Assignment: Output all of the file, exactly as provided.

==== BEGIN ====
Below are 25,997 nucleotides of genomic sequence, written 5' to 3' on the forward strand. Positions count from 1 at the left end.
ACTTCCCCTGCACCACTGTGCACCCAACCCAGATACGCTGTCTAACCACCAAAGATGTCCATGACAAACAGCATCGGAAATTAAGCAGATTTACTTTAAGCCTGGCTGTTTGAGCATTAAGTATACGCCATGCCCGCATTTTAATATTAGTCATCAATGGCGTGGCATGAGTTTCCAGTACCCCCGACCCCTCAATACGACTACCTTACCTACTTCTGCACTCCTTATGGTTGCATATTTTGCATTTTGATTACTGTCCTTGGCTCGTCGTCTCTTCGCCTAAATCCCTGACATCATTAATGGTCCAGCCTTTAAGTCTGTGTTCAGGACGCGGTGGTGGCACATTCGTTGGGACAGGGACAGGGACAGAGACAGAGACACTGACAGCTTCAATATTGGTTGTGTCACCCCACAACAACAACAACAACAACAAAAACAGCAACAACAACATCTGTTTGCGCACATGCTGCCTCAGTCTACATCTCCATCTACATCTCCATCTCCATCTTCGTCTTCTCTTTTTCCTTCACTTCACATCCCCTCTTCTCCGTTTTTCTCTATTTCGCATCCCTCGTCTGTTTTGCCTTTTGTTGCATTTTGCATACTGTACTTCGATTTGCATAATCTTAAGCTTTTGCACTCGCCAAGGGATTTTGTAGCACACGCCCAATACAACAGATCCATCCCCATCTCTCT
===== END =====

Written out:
Below are 25,997 nucleotides of genomic sequence, written 5' to 3' on the forward strand. Positions count from 1 at the left end.
ACTTCCCCTGCACCACTGTGCACCCAACCCAGATACGCTGTCTAACCACCAAAGATGTCCATGACAAACAGCATCGGAAATTAAGCAGATTTACTTTAAGCCTGGCTGTTTGAGCATTAAGTATACGCCATGCCCGCATTTTAATATTAGTCATCAATGGCGTGGCATGAGTTTCCAGTACCCCCGACCCCTCAATACGACTACCTTACCTACTTCTGCACTCCTTATGGTTGCATATTTTGCATTTTGATTACTGTCCTTGGCTCGTCGTCTCTTCGCCTAAATCCCTGACATCATTAATGGTCCAGCCTTTAAGTCTGTGTTCAGGACGCGGTGGTGGCACATTCGTTGGGACAGGGACAGGGACAGAGACAGAGACACTGACAGCTTCAATATTGGTTGTGTCACCCCACAACAACAACAACAACAACAAAAACAGCAACAACAACATCTGTTTGCGCACATGCTGCCTCAGTCTACATCTCCATCTACATCTCCATCTCCATCTTCGTCTTCTCTTTTTCCTTCACTTCACATCCCCTCTTCTCCGTTTTTCTCTATTTCGCATCCCTCGTCTGTTTTGCCTTTTGTTGCATTTTGCATACTGTACTTCGATTTGCATAATCTTAAGCTTTTGCACTCGCCAAGGGATTTTGTAGCACACGCCCAATACAACAGATCCATCCCCATCTCTCT